When entomologists first told Jesus Rivera that a nondescript black beetle could survive being run over by a car, he was skeptical. Then he tried it, and the insect walked away unscathed (as you can see for yourself in the video below). Now, this newly minted Ph.D. at the University of California, Irvine, has discovered the secret to this bug’s success.
The diabolical ironclad beetle (Phloeodes diabolicus) lives under the bark of oak and other trees in the western United States, feasting on fungi growing there. Like other beetles, it plays dead when in danger. But though this tiny bug isn’t much bigger than a grain of rice, it can withstand crushing forces equivalent to 39,000 times its body weight, the researchers discovered. That’s about four times more than the strongest humans exert when squeezing the beetle between the thumb and forefinger.
In additional experiments, Rivera and colleagues found the beetle’s toughness and strength arise because the two halves of its outer wing cover are connected like joined jigsaw puzzle pieces. The bulbous shape of interlocking lobes and the right number of them—about five—optimize these properties, Rivera and colleagues report today in Nature. In addition, the supports between the wing cover and the body are structured so as to protect vital organs in the midbody during crushing.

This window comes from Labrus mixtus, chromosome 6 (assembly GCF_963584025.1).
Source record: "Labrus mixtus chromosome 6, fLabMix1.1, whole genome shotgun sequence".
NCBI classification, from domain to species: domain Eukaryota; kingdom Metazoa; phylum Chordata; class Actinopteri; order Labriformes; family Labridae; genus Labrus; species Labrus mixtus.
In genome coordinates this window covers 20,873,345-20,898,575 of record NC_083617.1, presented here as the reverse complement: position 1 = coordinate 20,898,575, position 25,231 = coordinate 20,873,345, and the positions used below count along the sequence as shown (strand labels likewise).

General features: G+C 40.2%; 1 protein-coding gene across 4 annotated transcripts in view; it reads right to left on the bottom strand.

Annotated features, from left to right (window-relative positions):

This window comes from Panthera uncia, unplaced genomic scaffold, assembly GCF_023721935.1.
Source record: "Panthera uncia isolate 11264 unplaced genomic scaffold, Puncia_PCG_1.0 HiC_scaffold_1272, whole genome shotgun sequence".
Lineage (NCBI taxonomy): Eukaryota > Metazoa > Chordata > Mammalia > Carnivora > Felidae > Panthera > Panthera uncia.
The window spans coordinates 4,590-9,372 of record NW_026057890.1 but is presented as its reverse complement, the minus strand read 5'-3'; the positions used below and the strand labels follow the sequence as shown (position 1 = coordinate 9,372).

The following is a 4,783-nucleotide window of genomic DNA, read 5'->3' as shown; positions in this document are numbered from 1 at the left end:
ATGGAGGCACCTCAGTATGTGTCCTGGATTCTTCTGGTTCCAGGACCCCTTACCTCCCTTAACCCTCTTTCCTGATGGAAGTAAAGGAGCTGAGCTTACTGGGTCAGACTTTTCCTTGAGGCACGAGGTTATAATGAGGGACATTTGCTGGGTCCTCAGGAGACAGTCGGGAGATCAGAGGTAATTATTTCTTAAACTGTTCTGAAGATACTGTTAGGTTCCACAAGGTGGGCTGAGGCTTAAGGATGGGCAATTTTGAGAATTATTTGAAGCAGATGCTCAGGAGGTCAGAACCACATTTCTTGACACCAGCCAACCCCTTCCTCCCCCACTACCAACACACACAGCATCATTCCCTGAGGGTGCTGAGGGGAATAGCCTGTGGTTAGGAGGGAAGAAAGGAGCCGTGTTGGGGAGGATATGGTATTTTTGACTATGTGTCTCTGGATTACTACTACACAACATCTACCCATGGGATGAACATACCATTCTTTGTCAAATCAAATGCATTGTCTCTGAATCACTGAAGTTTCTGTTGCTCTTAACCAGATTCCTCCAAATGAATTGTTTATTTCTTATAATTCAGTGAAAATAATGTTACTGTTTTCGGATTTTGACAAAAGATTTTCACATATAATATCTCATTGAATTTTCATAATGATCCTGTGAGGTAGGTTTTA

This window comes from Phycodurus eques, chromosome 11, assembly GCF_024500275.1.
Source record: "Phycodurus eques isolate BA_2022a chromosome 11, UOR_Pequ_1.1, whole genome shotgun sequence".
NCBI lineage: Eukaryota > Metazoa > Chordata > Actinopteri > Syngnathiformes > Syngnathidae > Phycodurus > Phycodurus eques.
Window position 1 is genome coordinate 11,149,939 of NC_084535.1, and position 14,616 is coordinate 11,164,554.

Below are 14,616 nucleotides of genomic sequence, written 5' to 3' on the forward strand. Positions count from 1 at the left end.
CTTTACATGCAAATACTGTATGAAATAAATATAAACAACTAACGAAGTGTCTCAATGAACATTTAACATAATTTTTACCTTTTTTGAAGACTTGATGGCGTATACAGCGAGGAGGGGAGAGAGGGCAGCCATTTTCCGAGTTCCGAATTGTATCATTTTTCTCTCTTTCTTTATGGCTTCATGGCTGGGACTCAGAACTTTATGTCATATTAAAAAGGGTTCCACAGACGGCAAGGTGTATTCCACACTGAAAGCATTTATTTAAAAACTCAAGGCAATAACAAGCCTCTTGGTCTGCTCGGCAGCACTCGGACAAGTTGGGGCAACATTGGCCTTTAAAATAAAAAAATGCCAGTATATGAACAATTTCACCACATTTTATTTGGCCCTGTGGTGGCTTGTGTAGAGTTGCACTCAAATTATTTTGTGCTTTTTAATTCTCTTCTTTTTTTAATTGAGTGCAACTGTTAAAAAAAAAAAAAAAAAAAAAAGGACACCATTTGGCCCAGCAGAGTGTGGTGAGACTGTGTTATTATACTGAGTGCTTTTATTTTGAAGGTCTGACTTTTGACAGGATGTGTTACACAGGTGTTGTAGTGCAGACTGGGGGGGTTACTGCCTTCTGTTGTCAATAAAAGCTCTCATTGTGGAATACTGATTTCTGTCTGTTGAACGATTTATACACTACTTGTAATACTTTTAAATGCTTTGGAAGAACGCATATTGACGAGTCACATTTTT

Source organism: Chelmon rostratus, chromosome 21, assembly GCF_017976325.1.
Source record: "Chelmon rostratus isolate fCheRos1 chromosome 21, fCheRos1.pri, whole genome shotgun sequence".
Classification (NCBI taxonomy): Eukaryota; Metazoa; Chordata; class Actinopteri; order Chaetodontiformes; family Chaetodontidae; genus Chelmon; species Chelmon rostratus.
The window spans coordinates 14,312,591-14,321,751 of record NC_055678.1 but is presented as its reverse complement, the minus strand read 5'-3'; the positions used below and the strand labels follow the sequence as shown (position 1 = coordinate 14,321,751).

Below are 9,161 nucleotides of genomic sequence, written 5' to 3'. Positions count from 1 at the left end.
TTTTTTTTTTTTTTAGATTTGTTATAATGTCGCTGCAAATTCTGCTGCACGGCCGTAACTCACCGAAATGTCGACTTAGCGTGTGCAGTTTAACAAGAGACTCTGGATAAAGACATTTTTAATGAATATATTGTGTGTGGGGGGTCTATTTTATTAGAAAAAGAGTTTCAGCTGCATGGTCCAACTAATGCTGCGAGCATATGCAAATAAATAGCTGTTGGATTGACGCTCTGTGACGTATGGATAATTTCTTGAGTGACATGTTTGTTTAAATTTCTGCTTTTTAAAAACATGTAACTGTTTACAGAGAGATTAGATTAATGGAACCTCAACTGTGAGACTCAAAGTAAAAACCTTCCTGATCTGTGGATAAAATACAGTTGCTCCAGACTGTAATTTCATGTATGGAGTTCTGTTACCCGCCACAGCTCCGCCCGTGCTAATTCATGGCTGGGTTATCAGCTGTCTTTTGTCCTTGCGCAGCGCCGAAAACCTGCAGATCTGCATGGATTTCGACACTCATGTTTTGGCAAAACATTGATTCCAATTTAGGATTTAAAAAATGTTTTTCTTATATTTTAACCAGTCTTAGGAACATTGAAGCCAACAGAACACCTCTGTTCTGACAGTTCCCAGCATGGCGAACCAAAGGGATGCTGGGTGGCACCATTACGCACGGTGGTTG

The scientists are now using the beetle’s design to build similarly strong fasteners with potential for use in cars, bicycles, and even airplanes. Who knows, one day you might see a Volkswagen Beetle as tough as a, well, beetle.